Caption: Ball and Raytheon technicians integrate the VIIRS Optical and Electrical Modules onto the JPSS-1 spacecraft in 2015. The spacecraft will be ready for launch later this year. Image Credit: Ball Aerospace & Technologies Corp.




NASA Space Place poster


Download the poster by clicking the image above.


To see the video that goes along with this poster, visit: http://spaceplace.nasa.gov/sun-heat.




Links

For Kids: NASA’s Space Place website

The Space Place is a NASA website for elementary school-aged kids, their teachers, and their parents.

It’s colorful!
It’s dynamic!
It’s fun!

It’s rich with science, technology, engineering, and math content!

It’s informal. It’s meaty. It’s easy to read and understand. It’s also in Spanish. And it’s free!

It has over 150 separate modules for kids, including hands-on projects, interactive games, animated cartoons, and amazing facts about space and Earth science and technology.


See this month's Space Place article at the bottom of the center panel on this page.


Also check out these two sites for kids: NASA's Climate Kids and NOAA's SciJinks


Bob Moler's Ephemeris contains audio mp3s of current Ephemeris programs; calendars of sunrise, sunset,moonrise and moonset for the Grand Traverse area of Michigan, and other locations in northern Michigan; plus a monthly star chart.


Also  Bob's Ephemeris Blog with daily transcripts of and illustrations for his daily Ephemeris programs on Interlochen Public Radio.


Northwestern Michigan College's Joseph H. Rogers Observatory


If you'd like to donate

From Article II, B of the Articles of Incorporation of the Grand Traverse Astronomical Society:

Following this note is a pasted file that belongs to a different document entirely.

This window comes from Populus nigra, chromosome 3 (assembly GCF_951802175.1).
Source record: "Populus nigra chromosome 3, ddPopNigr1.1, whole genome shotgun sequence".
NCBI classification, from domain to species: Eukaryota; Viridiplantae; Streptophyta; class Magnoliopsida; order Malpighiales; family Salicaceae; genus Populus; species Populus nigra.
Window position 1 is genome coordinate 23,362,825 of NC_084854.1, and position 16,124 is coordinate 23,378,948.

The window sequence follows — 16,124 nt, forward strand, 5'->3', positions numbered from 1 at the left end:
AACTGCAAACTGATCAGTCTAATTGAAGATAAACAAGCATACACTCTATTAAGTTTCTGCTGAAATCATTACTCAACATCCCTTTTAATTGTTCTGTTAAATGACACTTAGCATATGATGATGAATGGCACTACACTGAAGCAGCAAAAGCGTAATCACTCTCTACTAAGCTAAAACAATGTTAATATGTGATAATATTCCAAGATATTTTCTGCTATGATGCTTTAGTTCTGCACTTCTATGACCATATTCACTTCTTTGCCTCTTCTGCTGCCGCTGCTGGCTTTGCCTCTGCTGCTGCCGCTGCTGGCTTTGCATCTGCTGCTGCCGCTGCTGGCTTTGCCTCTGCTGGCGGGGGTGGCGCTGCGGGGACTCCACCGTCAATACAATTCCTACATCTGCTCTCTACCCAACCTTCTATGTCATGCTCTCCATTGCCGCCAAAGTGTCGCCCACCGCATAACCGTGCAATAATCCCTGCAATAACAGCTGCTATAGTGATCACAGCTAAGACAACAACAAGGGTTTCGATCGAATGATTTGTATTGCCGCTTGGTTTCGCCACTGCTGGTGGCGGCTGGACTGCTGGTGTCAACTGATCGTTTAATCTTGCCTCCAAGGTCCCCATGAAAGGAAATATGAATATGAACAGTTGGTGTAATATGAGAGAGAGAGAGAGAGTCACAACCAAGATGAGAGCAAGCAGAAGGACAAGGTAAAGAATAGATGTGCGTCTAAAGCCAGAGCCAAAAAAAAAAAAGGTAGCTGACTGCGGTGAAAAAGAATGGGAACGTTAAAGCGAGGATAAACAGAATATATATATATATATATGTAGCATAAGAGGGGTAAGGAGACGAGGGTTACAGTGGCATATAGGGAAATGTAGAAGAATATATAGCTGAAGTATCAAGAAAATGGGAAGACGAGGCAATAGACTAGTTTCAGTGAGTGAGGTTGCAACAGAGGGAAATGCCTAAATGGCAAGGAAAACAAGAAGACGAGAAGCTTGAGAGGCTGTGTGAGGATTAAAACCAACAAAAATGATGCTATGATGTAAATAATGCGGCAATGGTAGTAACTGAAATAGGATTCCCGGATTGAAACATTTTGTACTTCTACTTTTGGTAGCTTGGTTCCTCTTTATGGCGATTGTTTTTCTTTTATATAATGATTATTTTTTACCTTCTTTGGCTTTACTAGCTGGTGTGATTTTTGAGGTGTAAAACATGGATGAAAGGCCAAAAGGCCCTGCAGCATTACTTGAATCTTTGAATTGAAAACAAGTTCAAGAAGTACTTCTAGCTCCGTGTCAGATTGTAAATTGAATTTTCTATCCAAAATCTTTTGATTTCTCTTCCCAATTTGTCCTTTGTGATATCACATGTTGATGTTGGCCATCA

The Society shall operate a scientific and educational organization with the goal of increasing interest in, the knowledge and enjoyment of astronomy; cooperate with similar organizations; and cooperate with Northwestern Michigan College to increase the benefit of the college observatory to the community.

As you can see by the statement above the society is inexorably linked to the Joseph H. Rogers observatory.  However in the past number of years members have been also taking telescopes out into the community, on sidewalks and street corners, and in the street on Friday Night Live, and to the Sleeping Bear Dunes National Lakeshore. We find that many folks in the area have never been out to the observatory. This way we are going to to the public. And having a huge telescope is really be a huge attraction, not to mention the superb views of the heavens it will provide.

We have purchased a 25 inch Dobsonian telescope with trailer to use and to take around for our outreach program. We have also purchased a solar telescope to view the sun's prominences.

We have recently purchased small telescopes to give to libraries for them to lend out. The first two recipients are Traverse Area District Library and Betsie Valley District Library. Enerdyne of Suttons Bay donated the second telescope. A tird telescope will be given to the Kingsley District Library.

You may contribute to the fund to help us upgrade and add accessories to the society's telescopes by mailing a check to the GTAS, C/O the society treasurer Gary Carlisle, 1473 Birmley Rd, Traverse City, MI  49686. We are a 501(c)(3) non profit organization. Donations are tax deductible.

Thank You!

Updated: 05/05/17 02:05:04 PM